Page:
Having shown that reexpression of DCC is associated with tumor growth inhibition and that mutation of the death activity of DCC is associated with melanoma progression, we hypothesized that in the human pathology, the progressing melanoma should have negatively selected DCC-induced cell death. One mechanism to silence DCC-induced tumor cell death is the upregulation of netrin-1 (10). We thus analyzed netrin-1 expression by IHC on a panel of melanoma, benign nevus, or of lymph node metastasis. As shown in Fig. 3A–C; Supplementary Table S3, a netrin-1–specific staining is clearly visible in melanoma and metastatic lesions, and was seen in microvascular endothelial cells (black arrows) and in tumor cells. When defining a score for the fraction of cancer cells expressing netrin-1, a high score (75%–100%) was mostly detected in malignant melanoma (Fig. 3B) compared with benign melanocytic lesions, and this trend toward an increase in netrin-1 expression associated with progression was further observed when melanoma with metastasis at time of study was compared with melanoma without metastasis at time of study (Supplementary Fig. S3A). Similar observations were made when the intensity of the netrin-1 signal in cancer cells was analyzed (Fig. 3C; Supplementary Fig. S3B; Supplementary Table S4). These data thus support the view that netrin-1 is upregulated in aggressive melanoma in the human pathology.
Next, we investigated whether forced expression of netrin-1 in the skin of mice was associated with increased melanoma progression. To address this, we generated a mouse model (tgNETRIN-1) in which a loxP-stop-loxP-human netrin-1 cassette was inserted in the endogenous Rosa26 locus. Ectopic netrin-1 expression could then be triggered by Cre recombination (Fig. 4A, top). We intercrossed tgNETRIN-1 mice with TyrCreERT2:BRAFCA/+ mice (hereinafter referred to as TyrCreERT2:BRAFCA/+;tgNETRIN-1), and cutaneously treated TyrCreERT2:BRAFCA/+ and TyrCreERT2:BRAFCA/+;tgNETRIN-1 mice with tamoxifen, hereafter referred to as BRAFV600E and BRAFV600E;tgNETRIN-1, respectively (Fig. 4A and B). As shown in Fig. 4C, forced expression of netrin-1 in BRAFV600E;tgNETRIN-1 mice was associated with a drastic increase in the frequency of primary melanoma compared with BRAFV600E mice. No metastases were observed at necropsy. This increase propensity to develop melanoma was associated in 43.75% of these mice (Supplementary Table S5), with increase in aggressiveness markers, such as cellularity and a higher number of mitoses per high power field within the tumor (Fig. 4D, c and d). In addition, the skin of 50% of these mice was thickened (acanthosis) and ulcerated (Fig. 4D, a and b). A detailed pathology report is presented in Supplementary Table S6 for each BRAFV600E; tgNETRIN-1 tumors. In-line with the proposed mechanisms, when analyzing cell death in the corresponding tumors using active caspase-3 staining, we observed that tumors from the BRAF/tg-netrin-1 background displayed fewer apoptotic cells compared with the BRAF background (Supplementary Fig. S4A and S4B). Taken together, these data demonstrate that the netrin-1 overexpression seen in human melanoma is sufficient per se to trigger melanoma progression in mice.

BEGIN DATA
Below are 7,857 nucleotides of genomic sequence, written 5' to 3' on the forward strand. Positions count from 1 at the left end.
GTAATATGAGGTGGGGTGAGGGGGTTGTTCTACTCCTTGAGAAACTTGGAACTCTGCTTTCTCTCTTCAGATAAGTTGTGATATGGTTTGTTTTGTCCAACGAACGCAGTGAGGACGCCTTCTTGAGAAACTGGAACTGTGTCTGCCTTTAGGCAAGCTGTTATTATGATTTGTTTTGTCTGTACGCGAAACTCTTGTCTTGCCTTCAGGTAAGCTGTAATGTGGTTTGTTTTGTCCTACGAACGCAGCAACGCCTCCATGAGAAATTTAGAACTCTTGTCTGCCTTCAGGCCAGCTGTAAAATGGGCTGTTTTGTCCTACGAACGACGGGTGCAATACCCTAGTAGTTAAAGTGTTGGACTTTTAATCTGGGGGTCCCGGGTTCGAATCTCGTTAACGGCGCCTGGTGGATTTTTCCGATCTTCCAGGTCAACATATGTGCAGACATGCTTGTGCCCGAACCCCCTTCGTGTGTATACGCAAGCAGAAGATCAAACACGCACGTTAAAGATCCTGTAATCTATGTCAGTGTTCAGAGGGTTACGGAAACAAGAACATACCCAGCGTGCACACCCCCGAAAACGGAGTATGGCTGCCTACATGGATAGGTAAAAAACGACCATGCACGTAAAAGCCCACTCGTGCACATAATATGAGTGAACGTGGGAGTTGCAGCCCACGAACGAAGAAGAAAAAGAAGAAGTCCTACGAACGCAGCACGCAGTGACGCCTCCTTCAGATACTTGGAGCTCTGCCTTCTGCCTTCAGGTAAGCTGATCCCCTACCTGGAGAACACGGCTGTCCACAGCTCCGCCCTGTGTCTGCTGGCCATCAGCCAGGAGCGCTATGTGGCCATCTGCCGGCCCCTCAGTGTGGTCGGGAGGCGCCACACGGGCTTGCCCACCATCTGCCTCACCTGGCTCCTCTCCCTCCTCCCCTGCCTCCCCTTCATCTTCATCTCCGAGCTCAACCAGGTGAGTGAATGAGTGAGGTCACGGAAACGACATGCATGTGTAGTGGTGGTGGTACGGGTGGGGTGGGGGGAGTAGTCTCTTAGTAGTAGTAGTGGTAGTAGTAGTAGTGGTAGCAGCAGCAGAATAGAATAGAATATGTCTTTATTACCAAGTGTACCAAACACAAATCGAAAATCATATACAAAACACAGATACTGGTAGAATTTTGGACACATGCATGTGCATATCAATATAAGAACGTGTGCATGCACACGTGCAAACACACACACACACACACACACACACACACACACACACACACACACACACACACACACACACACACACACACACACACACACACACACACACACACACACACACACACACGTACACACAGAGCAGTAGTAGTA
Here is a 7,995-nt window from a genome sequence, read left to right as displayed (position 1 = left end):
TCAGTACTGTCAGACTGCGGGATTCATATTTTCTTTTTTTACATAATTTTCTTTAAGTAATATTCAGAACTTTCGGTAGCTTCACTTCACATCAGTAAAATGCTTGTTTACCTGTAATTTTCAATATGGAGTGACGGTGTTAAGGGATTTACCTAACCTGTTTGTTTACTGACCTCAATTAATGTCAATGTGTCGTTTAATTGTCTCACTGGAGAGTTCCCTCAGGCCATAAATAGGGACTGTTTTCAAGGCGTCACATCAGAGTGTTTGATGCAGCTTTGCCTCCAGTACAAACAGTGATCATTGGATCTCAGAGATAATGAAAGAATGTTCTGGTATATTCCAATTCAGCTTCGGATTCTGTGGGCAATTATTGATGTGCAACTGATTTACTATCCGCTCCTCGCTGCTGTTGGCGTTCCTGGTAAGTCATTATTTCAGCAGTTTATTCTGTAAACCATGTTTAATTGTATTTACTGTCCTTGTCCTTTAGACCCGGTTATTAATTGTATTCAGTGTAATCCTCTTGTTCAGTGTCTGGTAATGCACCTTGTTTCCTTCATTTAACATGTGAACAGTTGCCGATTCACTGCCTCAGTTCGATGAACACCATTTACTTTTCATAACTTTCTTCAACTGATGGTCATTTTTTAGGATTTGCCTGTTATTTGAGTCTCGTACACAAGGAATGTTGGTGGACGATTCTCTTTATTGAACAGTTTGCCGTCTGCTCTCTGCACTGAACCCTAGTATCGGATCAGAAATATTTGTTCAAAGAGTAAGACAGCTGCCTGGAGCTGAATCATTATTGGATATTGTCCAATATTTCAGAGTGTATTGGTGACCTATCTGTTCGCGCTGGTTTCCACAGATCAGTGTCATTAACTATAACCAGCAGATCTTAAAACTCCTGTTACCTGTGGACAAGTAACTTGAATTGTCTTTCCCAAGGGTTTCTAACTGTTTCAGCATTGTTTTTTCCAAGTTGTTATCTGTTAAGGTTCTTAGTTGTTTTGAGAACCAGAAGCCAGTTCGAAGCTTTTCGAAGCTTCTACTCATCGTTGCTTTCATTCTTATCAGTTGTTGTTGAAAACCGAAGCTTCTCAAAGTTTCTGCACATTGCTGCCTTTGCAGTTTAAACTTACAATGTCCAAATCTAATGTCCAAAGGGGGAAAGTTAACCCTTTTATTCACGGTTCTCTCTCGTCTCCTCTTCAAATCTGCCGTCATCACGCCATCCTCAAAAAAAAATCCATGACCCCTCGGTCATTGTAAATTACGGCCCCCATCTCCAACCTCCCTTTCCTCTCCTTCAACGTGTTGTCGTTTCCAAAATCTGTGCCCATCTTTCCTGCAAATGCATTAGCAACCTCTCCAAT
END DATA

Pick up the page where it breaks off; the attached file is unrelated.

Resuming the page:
Combining netrin-1 interference with a conventional treatment is associated with increased overall mouse survival
Because the above data were showing that netrin-1 is causally implicated in melanoma progression and because a therapeutic anti-netrin-1 mAb is currently tested in early clinical trial, we investigated whether in melanoma preclinical models we could detect a tumor growth inhibiting effect of the anti-netrin-1 mAb. We first screened for netrin-1 expression in a panel of melanoma cell lines (general information on the genotype of these cell lines is well detailed in Supplementary Table S7). In agreement with the netrin-1 staining observed in human melanoma, a sizeable fraction of melanoma cell lines expressed netrin-1 both at the mRNA (Fig. 5A) and protein levels (Fig. 5B). Skmel5 and M2Ge were further studied as they displayed the strongest netrin-1 expression. These cells were engrafted into immune-deficient mice, which were systemically treated with either the netrin-1 mAb alone (monotherapy) or in combination with dacarbazine once tumors reached 150 mm3, and the overall survival of mice was followed (Fig. 5C). The netrin-1 mAb was only modestly affecting tumor growth when used alone in agreement with what was previously reported in highly proliferative models (Supplementary Fig. S5A; refs. 20, 30). However, when combined with dacarbazine, the netrin-1 mAb significantly increased overall mouse survival in several models including Skml5-engrafted and M2Ge-engrafted mice (Fig. 5D and E; Supplementary Fig. S5B and S5C). Overall, these data support the hypothesis that targeting netrin-1 in netrin-1–expressing melanoma could constitute a complementary therapeutic strategy to conventional treatments.